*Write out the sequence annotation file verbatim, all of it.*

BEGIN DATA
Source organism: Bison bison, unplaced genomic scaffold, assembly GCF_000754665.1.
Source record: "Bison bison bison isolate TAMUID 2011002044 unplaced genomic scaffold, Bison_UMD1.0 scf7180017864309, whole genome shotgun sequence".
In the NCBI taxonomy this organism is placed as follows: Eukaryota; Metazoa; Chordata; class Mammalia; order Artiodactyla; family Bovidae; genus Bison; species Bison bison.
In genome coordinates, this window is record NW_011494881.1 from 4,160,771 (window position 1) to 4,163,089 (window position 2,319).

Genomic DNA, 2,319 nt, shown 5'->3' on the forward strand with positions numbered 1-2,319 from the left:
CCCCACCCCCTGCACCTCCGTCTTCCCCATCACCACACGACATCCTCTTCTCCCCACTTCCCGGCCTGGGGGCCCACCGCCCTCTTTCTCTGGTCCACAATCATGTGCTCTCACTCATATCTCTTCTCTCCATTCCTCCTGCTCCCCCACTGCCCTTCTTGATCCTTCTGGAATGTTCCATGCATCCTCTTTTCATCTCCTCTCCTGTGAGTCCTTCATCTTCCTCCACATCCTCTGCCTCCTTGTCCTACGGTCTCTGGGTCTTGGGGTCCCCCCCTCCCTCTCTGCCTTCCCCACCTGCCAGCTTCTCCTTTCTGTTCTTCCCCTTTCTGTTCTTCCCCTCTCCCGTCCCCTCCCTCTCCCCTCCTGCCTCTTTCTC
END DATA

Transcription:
Source organism: Bison bison, unplaced genomic scaffold, assembly GCF_000754665.1.
Source record: "Bison bison bison isolate TAMUID 2011002044 unplaced genomic scaffold, Bison_UMD1.0 scf7180017864309, whole genome shotgun sequence".
In the NCBI taxonomy this organism is placed as follows: Eukaryota; Metazoa; Chordata; class Mammalia; order Artiodactyla; family Bovidae; genus Bison; species Bison bison.
In genome coordinates, this window is record NW_011494881.1 from 4,160,771 (window position 1) to 4,163,089 (window position 2,319).

Genomic DNA, 2,319 nt, shown 5'->3' on the forward strand with positions numbered 1-2,319 from the left:
CCCCACCCCCTGCACCTCCGTCTTCCCCATCACCACACGACATCCTCTTCTCCCCACTTCCCGGCCTGGGGGCCCACCGCCCTCTTTCTCTGGTCCACAATCATGTGCTCTCACTCATATCTCTTCTCTCCATTCCTCCTGCTCCCCCACTGCCCTTCTTGATCCTTCTGGAATGTTCCATGCATCCTCTTTTCATCTCCTCTCCTGTGAGTCCTTCATCTTCCTCCACATCCTCTGCCTCCTTGTCCTACGGTCTCTGGGTCTTGGGGTCCCCCCCTCCCTCTCTGCCTTCCCCACCTGCCAGCTTCTCCTTTCTGTTCTTCCCCTTTCTGTTCTTCCCCTCTCCCGTCCCCTCCCTCTCCCCTCCTGCCTCTTTCTC